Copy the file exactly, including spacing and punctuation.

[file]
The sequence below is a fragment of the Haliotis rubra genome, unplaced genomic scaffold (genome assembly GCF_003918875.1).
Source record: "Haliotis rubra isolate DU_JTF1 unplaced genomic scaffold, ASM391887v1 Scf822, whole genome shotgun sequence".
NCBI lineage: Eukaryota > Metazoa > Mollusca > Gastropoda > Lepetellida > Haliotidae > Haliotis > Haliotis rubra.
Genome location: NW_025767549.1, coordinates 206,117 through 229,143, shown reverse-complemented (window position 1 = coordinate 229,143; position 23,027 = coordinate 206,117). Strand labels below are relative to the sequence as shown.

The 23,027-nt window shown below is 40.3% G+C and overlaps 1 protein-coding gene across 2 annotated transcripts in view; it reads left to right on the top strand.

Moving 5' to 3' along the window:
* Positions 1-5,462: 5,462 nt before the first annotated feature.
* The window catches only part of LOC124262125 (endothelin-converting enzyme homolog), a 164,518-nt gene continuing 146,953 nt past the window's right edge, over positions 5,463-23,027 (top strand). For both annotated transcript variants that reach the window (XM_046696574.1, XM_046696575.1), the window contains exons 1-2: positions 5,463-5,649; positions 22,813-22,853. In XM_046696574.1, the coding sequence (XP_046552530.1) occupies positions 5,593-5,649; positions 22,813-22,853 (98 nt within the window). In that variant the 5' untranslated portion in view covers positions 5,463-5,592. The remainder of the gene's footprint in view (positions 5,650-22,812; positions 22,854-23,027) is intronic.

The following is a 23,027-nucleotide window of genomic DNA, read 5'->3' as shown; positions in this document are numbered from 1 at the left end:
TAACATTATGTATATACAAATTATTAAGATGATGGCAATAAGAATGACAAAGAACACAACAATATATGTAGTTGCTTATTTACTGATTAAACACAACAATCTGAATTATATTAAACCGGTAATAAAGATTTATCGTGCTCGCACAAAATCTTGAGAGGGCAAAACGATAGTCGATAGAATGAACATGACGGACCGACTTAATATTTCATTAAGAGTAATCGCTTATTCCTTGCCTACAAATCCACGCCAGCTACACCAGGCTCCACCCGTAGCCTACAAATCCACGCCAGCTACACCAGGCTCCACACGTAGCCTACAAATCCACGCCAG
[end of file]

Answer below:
The sequence below is a fragment of the Haliotis rubra genome, unplaced genomic scaffold (genome assembly GCF_003918875.1).
Source record: "Haliotis rubra isolate DU_JTF1 unplaced genomic scaffold, ASM391887v1 Scf822, whole genome shotgun sequence".
NCBI lineage: Eukaryota > Metazoa > Mollusca > Gastropoda > Lepetellida > Haliotidae > Haliotis > Haliotis rubra.
Genome location: NW_025767549.1, coordinates 206,117 through 229,143, shown reverse-complemented (window position 1 = coordinate 229,143; position 23,027 = coordinate 206,117). Strand labels below are relative to the sequence as shown.

The 23,027-nt window shown below is 40.3% G+C and overlaps 1 protein-coding gene across 2 annotated transcripts in view; it reads left to right on the top strand.

Moving 5' to 3' along the window:
* Positions 1-5,462: 5,462 nt before the first annotated feature.
* The window catches only part of LOC124262125 (endothelin-converting enzyme homolog), a 164,518-nt gene continuing 146,953 nt past the window's right edge, over positions 5,463-23,027 (top strand). For both annotated transcript variants that reach the window (XM_046696574.1, XM_046696575.1), the window contains exons 1-2: positions 5,463-5,649; positions 22,813-22,853. In XM_046696574.1, the coding sequence (XP_046552530.1) occupies positions 5,593-5,649; positions 22,813-22,853 (98 nt within the window). In that variant the 5' untranslated portion in view covers positions 5,463-5,592. The remainder of the gene's footprint in view (positions 5,650-22,812; positions 22,854-23,027) is intronic.

The following is a 23,027-nucleotide window of genomic DNA, read 5'->3' as shown; positions in this document are numbered from 1 at the left end:
TAACATTATGTATATACAAATTATTAAGATGATGGCAATAAGAATGACAAAGAACACAACAATATATGTAGTTGCTTATTTACTGATTAAACACAACAATCTGAATTATATTAAACCGGTAATAAAGATTTATCGTGCTCGCACAAAATCTTGAGAGGGCAAAACGATAGTCGATAGAATGAACATGACGGACCGACTTAATATTTCATTAAGAGTAATCGCTTATTCCTTGCCTACAAATCCACGCCAGCTACACCAGGCTCCACCCGTAGCCTACAAATCCACGCCAGCTACACCAGGCTCCACACGTAGCCTACAAATCCACGCCAG